Advocates seek to pose pot question to Oceanside voters

OCEANSIDE — Next time you shop for groceries in Oceanside a volunteer with a clipboard might ask you to sign a petition to put regulations for city marijuana businesses on the ballot. The ballot initiative is proposed by Dallin Young, executive director of the Association of Cannabis Professionals.

Young said the group is a regional trade association that politically supports legal marijuana businesses. He added business regulations benefit everyone.

The proposed initiative would ensure that cannabis businesses are a safe distance from sensitive uses such as schools, parks and churches, and are limited in number. Commercial cultivation would only be allowed in agricultural areas.

Young said the group is proposing an initiative in Oceanside because a majority of city voters supported state Proposition 64, which legalized recreational marijuana.

City laws are the next step to regulate marijuana cultivation, lab testing, manufacturing and sales. Young said without rules black market practices will continue, and consumers will be left without product assurances.

The group has been gathering signatures and educating residents for two weeks. Young said there are a lot of misconceptions and many people do not realize that state legalization of medical and recreational marijuana leaves cities without cannabis business laws.

He said currently some businesses are trying to do their best for consumers, and others are trying to make a quick buck. For consumers, it’s a dangerous gamble, he added.

Young said he talked to Oceanside council members about the initiative and asked for their input. He said some council members shared their thoughts and others were reluctant to engage in dialogue.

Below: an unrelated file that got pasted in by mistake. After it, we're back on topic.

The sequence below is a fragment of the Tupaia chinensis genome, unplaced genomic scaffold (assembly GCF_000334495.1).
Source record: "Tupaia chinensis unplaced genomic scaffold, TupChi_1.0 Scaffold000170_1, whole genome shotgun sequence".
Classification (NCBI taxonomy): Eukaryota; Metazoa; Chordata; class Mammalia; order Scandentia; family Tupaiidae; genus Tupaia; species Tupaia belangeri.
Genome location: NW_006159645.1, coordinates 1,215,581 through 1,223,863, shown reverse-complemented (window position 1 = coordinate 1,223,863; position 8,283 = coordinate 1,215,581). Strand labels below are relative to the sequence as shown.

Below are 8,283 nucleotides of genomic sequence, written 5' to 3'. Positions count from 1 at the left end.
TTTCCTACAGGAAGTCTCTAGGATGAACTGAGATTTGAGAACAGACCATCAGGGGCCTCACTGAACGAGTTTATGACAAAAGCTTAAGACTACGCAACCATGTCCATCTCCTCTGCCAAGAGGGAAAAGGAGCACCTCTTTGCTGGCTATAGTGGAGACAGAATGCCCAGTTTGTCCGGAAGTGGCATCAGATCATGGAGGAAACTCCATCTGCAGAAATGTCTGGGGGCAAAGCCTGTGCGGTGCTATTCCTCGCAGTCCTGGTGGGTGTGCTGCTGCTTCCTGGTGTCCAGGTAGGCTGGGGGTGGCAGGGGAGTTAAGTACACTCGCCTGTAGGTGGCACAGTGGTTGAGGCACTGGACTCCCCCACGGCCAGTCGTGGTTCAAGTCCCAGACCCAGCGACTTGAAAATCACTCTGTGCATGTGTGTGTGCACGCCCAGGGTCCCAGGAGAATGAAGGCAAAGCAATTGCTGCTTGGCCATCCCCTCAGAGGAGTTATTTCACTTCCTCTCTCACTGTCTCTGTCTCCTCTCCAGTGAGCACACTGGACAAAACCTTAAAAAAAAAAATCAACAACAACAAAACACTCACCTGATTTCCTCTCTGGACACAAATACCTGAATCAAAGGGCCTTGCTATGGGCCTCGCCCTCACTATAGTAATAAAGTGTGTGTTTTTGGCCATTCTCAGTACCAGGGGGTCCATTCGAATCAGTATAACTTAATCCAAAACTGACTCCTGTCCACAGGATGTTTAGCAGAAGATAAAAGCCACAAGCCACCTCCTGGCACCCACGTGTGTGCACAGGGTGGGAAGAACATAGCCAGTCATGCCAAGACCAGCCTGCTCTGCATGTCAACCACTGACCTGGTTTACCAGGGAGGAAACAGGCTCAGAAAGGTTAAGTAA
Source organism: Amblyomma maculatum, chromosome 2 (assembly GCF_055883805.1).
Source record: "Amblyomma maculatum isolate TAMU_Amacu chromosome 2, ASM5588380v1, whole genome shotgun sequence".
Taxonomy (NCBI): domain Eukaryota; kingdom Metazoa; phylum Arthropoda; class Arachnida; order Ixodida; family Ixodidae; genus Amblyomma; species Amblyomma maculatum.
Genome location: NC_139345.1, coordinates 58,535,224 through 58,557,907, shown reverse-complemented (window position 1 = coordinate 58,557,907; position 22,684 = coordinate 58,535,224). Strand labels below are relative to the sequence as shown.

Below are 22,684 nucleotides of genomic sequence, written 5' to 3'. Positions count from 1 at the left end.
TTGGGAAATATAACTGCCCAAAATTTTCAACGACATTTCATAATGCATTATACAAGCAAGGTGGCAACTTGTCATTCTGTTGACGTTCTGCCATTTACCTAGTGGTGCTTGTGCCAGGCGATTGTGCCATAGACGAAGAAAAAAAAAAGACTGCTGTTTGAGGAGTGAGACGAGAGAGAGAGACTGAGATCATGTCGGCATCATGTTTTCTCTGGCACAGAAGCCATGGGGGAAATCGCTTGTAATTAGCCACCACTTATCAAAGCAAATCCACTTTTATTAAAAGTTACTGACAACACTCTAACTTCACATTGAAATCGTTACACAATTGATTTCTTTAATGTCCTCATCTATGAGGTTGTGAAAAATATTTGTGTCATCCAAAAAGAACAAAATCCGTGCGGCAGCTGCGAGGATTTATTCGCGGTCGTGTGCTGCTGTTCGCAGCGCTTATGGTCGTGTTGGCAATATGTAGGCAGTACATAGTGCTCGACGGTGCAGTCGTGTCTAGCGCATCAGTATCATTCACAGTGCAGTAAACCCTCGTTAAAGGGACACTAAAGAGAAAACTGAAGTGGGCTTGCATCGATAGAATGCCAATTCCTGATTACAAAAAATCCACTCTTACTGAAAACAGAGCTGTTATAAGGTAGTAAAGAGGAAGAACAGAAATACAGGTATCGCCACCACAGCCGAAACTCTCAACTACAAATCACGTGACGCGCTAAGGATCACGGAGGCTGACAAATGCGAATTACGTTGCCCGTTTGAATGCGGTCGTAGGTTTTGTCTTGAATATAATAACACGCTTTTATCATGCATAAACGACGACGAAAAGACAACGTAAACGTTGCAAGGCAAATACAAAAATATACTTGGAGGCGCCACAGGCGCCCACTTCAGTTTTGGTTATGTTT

“Council members have taken it differently,” Young said.

Councilwoman Esther Sanchez said she talked to Young and asked that commercial cultivation, measures to protect minors and drug rehabilitation be included in city regulations. She added she does not support the initiative at this time.

The city also launched an ad hoc committee to look at medical marijuana business regulations. The committee wrapped up its final public hearing Sept. 28.

Due to the Brown Act, Sanchez was not able to participate in committee meetings that were chaired by Deputy Mayor Chuck Lowery and Councilman Jerry Kern.

Young said he is aware of the ad hoc committee and would like it to be successful in council adoption of medical marijuana business permits and zoning. He said he is in favor of some forms of city regulations, and is not aware of specific recommendations the committee will share with council in November.

He commended the committee for its efforts, and acknowledged that marijuana regulations are a new frontier.

“It’s a complicated industry,” Young said. “You’re not going to get down to the nitty-gritty of it in a few ad hoc meetings.”

He added if the council majority is not in agreement with committee recommendations, the proposed ballot initiative would be a plan B to ensure regulations are in place.

The proposed initiative addresses medical and recreational cannabis businesses. Young said it is beneficial to include both.

Medical marijuana sales cannot be taxed. Recreational sales are taxable and provide revenues to implement city- and state-mandated regulations.

Kern spoke against the initiative at the Oct. 3 MainStreet Morning Meeting. He advised residents not to sign a petition to put the initiative on the ballot, and added laws that are voted in are difficult to change.

The Association of Cannabis Professionals is proposing similar initiatives in Encinitas and Vista, which also had high voter support for Proposition 64.


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